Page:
The accomplishment was part of the "Body on a Chip" project -- a $24 million initiative in which researchers at multiple universities, led by a team at Wake Forest Institute for Regenerative Medicine, are tasked with building "miniaturized" versions of organ systems.
The goal is to create systems that mimic the human body so that treatments and medicines can be tested before they're given to people.
“Miniature lab-engineered, organ-like hearts, lungs, livers and blood vessels -- linked together with a circulating blood substitute -- will be used both to predict the effects of chemical and biologic agents and to test the effectiveness of potential treatments,” said Dr. Anthony Atala, institute director and lead investigator on the project, in a statement when the project was announced.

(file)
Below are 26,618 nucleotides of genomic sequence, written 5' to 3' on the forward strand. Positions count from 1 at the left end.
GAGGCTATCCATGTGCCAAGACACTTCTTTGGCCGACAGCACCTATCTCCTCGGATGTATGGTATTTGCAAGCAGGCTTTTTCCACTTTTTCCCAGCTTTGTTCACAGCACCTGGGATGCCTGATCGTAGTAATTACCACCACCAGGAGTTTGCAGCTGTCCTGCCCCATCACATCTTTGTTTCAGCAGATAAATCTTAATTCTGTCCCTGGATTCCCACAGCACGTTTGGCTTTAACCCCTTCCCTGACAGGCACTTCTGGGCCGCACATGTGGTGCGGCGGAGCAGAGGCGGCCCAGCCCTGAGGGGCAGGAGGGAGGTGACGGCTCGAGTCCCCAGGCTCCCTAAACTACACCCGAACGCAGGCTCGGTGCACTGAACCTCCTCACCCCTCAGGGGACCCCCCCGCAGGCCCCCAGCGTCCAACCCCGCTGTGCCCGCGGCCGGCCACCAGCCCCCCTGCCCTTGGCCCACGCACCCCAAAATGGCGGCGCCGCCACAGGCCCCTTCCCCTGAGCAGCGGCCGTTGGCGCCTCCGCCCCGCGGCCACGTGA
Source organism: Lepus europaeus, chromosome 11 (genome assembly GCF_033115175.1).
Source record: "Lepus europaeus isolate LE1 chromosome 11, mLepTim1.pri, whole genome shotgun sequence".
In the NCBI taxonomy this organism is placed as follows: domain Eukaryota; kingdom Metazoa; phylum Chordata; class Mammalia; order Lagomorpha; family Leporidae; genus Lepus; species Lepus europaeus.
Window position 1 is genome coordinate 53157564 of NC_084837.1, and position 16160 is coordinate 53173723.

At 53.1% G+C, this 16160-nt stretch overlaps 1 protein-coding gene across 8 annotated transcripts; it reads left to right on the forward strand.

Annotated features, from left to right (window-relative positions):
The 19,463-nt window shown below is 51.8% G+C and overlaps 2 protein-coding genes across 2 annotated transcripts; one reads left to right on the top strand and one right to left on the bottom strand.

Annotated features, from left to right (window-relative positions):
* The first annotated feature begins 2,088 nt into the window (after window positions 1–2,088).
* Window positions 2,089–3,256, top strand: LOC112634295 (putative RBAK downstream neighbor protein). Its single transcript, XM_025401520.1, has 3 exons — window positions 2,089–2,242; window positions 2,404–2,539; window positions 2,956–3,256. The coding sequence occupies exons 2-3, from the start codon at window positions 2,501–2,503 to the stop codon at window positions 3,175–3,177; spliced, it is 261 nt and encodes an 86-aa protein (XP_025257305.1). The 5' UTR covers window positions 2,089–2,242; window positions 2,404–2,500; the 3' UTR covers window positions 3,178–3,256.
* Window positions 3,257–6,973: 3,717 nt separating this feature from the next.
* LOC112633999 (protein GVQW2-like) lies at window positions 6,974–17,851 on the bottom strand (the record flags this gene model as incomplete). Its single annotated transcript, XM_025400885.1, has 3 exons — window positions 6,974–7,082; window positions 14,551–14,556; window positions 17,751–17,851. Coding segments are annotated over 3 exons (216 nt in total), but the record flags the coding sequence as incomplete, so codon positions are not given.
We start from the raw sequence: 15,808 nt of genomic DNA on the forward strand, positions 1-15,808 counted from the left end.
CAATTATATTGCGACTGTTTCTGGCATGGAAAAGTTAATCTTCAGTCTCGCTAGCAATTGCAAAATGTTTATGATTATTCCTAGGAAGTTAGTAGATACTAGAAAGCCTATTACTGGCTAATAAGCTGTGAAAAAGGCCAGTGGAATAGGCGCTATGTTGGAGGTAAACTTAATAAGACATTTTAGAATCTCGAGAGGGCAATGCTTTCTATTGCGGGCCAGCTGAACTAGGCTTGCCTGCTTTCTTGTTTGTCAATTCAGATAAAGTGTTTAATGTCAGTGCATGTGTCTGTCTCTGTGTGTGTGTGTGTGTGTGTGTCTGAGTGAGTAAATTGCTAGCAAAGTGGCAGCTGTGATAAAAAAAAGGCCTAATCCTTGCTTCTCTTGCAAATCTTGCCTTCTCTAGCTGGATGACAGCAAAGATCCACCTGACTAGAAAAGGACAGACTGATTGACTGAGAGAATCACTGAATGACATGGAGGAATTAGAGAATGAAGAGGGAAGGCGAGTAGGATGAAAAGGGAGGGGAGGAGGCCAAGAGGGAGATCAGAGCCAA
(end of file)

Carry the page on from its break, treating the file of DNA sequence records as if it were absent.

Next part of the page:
The cells shown in the video are heart cells that were formed from stem cells. According to a spokeswoman for Wake Forest Institute for Regenerative Medicine, the cells started beating -- mimicking heartbeats -- because they were grouped together and in the right environment.
The tiny cardiac cells were "built," in part, through bioprinting -- which is when a 3-D printer is modified to "print" out different organ cells.
In the future, the different collections of organ cells could be key to reducing expensive testing on animals and help medicine or treatments be tested more quickly and thoroughly.